UCSB Student Health Service has only received half of the 1,800 doses of flu vaccine it originally ordered due to a recent contamination of biopharmaceutical manufacturer Chiron Corporation’s flu vaccine doses.
Director of Student Health Service (SHS) Cindy Bowers said the on-campus clinic received only 900 doses from a different manufacturer, Aventis Pasteur, as opposed to last year’s 1,600 doses total. She said SHS anticipates only needing about 600 doses, with the remaining 300 going to health clinics around the county that are in need. The Centers for Disease Control and Prevention (CDC) and individual counties’ health departments have produced guidelines to regulate the distribution of the flu vaccine. Student Health, in accordance with CDC and the Santa Barbara County Public Health Dept. (SBCPHD) guidelines, is only treating those students, faculty and staff who fall into the “high-risk” categories.
Bowers said the main high-risk categories include those with chronic illnesses, pregnant women, those who are caring for children less than six months of age, healthcare and emergency workers, and those who are age 75 or older.
“We have enough vaccines for all UCSB students, faculty and staff in high-risk groups, such as people with chronic illnesses like diabetes and asthma,” she said. “We sent an e-mail to [all students] in our records who are considered high-risk.”
Student Health has been administrating the $10 vaccine to high-risk patients since the beginning of October in anticipation of flu season, which usually starts in middle or late November and could continue into March, Bowers said. Students who do not fit into the high-risk categories can follow Student Health’s guidelines for flu prevention.
“Right now we’re fussing over getting the vaccines done, and then I’ll work on getting information out to folks,” Bowers said. “For the educational campaign, I’ll make a program and we’ll try to [disseminate the information] as best we can into all the health systems that are already put in place.”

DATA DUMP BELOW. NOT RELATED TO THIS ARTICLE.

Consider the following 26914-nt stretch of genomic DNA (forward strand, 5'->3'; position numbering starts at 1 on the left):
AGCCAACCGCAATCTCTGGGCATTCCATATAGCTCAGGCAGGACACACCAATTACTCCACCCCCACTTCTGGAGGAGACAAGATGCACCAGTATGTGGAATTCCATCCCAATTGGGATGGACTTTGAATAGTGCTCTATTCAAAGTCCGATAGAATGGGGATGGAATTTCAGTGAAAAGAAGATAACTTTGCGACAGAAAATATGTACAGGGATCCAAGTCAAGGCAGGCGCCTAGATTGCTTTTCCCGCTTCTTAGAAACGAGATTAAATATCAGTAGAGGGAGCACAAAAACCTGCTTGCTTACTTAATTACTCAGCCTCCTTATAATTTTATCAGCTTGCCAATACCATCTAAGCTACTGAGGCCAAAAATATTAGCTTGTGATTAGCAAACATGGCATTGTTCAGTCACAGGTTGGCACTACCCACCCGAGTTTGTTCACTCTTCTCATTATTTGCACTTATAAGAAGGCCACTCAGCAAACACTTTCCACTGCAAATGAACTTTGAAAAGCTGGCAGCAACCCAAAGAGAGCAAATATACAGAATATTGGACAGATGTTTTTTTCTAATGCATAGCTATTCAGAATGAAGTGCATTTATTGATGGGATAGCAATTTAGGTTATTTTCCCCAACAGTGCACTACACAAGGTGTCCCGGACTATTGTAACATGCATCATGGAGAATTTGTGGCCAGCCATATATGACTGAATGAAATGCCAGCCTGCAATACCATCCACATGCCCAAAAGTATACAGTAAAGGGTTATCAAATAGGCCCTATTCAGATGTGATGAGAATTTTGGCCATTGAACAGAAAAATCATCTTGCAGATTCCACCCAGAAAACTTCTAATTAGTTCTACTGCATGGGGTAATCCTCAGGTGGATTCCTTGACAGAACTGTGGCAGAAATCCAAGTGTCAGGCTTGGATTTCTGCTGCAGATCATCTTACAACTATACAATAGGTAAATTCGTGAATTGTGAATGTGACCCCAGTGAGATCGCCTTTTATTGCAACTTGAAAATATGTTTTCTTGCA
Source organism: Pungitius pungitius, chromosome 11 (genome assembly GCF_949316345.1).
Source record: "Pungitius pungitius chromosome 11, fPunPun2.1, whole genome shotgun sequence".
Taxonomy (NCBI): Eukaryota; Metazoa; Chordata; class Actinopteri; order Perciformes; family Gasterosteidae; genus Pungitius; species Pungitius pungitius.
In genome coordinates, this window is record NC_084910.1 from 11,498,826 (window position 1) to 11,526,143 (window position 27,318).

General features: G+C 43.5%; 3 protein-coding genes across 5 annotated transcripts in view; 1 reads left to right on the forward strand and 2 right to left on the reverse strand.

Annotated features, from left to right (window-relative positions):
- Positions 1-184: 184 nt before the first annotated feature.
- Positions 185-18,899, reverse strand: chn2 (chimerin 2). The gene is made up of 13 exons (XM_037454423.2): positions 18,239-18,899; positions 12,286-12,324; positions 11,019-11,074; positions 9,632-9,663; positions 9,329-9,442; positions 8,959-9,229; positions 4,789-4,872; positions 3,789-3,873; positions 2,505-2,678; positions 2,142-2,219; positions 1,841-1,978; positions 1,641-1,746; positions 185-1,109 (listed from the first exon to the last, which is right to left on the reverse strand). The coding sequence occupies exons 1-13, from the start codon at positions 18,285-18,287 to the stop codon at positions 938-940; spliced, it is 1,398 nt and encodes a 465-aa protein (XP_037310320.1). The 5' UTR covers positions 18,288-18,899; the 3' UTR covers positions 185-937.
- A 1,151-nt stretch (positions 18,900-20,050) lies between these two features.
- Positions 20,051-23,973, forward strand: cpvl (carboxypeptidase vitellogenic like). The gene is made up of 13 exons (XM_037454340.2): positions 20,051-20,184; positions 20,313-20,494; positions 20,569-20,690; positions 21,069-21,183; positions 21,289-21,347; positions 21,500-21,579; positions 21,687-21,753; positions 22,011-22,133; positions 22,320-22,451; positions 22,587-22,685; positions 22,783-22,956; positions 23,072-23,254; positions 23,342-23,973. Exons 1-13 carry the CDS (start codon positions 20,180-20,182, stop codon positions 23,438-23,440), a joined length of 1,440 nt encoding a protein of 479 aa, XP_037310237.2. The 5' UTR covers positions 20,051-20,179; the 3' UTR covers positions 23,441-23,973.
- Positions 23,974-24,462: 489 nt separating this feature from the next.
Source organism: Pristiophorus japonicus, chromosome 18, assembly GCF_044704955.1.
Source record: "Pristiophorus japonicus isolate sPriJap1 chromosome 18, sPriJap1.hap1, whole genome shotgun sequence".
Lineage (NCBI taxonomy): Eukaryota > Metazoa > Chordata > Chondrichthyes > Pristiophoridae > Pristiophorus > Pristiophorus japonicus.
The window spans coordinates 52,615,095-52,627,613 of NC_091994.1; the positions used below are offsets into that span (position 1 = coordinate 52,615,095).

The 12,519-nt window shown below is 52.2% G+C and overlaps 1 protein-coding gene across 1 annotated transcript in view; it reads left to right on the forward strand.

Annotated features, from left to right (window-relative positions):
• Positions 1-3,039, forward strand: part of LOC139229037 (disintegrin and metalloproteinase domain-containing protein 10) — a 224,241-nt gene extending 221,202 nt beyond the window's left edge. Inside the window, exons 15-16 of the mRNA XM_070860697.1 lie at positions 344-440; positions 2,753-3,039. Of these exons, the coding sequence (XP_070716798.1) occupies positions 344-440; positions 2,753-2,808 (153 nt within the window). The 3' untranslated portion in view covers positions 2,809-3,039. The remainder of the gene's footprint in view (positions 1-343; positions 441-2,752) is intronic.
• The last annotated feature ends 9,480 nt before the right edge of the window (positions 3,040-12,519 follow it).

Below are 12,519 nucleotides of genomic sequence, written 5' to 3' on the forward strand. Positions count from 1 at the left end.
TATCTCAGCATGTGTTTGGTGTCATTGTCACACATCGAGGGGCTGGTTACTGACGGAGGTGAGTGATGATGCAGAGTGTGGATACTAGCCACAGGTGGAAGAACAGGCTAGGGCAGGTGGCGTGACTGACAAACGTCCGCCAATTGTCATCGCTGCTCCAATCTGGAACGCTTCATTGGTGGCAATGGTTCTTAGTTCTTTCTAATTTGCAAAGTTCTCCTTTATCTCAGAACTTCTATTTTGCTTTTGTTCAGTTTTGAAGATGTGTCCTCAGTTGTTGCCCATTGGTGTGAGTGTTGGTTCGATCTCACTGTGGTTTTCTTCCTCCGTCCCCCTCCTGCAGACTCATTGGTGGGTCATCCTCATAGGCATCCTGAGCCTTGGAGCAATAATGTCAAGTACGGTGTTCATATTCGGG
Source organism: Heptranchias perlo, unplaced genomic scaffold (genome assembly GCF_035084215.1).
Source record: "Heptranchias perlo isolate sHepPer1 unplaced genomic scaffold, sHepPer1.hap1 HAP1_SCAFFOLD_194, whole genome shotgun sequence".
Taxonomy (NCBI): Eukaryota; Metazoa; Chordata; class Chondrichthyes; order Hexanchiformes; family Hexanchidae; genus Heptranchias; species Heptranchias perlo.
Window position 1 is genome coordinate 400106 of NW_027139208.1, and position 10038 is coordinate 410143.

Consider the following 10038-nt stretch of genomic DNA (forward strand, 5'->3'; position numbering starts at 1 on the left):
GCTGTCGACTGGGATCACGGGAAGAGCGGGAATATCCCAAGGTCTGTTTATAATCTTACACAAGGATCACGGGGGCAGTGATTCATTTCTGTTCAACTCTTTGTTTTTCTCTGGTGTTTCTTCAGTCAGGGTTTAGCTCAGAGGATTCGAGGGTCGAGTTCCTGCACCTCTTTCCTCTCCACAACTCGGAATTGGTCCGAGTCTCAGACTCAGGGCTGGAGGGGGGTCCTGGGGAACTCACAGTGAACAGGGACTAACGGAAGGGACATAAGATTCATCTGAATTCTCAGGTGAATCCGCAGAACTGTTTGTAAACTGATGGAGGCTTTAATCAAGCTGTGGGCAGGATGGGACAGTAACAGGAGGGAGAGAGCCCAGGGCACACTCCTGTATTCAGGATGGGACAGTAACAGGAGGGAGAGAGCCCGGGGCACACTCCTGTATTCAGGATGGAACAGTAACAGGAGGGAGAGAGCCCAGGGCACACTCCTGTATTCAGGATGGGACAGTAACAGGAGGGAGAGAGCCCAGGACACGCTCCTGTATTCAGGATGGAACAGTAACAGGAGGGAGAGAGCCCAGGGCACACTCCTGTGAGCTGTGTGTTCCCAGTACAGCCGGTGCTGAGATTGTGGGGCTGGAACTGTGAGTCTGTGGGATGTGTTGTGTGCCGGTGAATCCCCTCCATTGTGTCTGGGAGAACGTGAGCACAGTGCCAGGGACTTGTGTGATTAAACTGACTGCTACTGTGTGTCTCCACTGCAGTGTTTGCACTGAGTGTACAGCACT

Though flu vaccines are reserved for high-risk patients this year, Bowers said the prescription medication Flumadine could reduce the duration and severity of the flu if taken within 48 hours of the onset of symptoms. In addition, good hygiene practices such as washing hands and covering the mouth when sneezing can be employed to prevent the spread of the flu.
“The most important thing is frequent hand-washing,” Bowers said. “Also, for students, especially, not sharing cups or silverware with anyone [is important], though I understand it happens a lot at parties.”
Some large health clinics in the county, such as Sansum-Santa Barbara Medical Foundation Clinic, ordered all 22,000 doses of their flu vaccine from Chiron Corp. and did not receive any of them, said Michele Mickiewicz, SBCPHD deputy director for administration.
“We’re doing an inventory to see who has the vaccine and how much we’ll need,” she said. “What [clinics] have left we’re pooling and redistributing to people who don’t have any.”
The federal government currently is working with Aventis to redistribute the limited supplies of flu vaccinations, but Mickiewicz said she does not expect to get a significant number of doses for use in the county.
“Our plan is to get shots out to people at the highest risk before flu season is upon us,” Mickiewicz said.
Bower said there is no way of predicting the severity of this year’s flu season.
“There have been no major reports of the flu yet, but the strains out there seem to be covered in the vaccine,” she said. “Predicting [flu season] is like trying to predict the weather.”